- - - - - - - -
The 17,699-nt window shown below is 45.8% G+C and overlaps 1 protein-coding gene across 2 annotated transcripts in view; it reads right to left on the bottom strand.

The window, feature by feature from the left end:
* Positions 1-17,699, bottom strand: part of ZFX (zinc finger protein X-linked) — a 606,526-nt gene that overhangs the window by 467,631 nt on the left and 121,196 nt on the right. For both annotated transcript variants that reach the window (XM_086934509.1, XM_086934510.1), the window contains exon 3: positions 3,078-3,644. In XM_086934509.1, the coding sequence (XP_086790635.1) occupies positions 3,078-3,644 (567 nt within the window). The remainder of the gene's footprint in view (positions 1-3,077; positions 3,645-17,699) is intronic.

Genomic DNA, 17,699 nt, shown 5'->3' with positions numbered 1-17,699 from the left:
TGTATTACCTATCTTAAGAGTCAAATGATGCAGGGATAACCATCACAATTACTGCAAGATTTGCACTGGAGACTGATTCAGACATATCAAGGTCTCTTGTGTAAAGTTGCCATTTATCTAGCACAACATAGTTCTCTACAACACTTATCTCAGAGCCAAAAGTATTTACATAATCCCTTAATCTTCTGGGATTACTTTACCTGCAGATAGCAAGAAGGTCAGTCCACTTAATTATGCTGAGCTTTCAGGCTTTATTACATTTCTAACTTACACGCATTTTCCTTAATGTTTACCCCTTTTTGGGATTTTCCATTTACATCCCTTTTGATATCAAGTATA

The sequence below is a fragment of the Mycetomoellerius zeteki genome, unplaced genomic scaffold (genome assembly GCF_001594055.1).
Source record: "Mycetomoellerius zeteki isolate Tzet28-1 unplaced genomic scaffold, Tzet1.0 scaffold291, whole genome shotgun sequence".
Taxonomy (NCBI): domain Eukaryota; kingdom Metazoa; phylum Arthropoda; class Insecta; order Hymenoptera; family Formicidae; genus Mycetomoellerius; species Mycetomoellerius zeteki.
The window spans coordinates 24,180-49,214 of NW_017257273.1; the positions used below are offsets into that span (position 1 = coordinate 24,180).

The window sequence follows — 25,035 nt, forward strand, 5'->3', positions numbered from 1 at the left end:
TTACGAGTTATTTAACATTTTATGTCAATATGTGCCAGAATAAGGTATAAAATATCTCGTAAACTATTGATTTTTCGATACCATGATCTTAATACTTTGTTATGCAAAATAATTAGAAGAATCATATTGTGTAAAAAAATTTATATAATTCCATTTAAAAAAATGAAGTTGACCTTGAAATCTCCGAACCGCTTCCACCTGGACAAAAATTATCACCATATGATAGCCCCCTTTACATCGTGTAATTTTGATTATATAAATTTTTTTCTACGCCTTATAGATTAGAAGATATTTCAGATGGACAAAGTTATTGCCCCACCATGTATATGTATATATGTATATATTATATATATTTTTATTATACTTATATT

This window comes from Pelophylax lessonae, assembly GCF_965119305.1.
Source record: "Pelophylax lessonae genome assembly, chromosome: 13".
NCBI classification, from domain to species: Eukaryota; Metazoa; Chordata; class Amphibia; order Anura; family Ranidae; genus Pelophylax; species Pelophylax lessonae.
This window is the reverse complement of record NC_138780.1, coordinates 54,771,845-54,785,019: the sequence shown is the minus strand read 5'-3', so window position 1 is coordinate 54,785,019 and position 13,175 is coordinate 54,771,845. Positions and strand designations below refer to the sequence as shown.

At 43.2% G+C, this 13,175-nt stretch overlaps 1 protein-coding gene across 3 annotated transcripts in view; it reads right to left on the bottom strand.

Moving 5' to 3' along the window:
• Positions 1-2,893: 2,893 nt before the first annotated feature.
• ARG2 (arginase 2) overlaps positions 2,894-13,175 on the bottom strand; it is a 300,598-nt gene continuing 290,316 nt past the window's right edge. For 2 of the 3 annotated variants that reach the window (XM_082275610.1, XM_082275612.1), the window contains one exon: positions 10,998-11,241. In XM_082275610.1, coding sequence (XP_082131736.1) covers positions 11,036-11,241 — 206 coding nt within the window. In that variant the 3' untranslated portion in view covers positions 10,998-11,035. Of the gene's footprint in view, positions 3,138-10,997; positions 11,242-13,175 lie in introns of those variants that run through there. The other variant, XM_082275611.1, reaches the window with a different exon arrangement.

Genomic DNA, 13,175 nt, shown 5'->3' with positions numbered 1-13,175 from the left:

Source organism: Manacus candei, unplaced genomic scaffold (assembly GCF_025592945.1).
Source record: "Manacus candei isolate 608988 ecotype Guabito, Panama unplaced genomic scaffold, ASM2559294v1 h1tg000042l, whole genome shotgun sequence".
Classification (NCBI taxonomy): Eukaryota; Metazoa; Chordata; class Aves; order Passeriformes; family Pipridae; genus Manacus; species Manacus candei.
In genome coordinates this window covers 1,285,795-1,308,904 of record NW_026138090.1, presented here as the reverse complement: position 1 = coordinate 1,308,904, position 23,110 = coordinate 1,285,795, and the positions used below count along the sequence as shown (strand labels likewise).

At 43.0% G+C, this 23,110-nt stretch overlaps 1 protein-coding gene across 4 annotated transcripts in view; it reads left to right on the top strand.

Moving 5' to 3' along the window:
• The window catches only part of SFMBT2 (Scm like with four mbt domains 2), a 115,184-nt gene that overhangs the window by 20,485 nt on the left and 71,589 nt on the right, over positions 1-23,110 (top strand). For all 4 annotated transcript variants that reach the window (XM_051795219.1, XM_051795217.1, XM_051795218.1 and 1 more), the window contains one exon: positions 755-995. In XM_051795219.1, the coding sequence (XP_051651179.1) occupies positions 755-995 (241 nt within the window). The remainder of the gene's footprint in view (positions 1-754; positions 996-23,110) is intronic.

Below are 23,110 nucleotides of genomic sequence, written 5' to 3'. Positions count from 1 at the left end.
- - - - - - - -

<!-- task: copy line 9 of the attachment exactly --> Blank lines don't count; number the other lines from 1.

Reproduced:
The window spans coordinates 24,180-49,214 of NW_017257273.1; the positions used below are offsets into that span (position 1 = coordinate 24,180).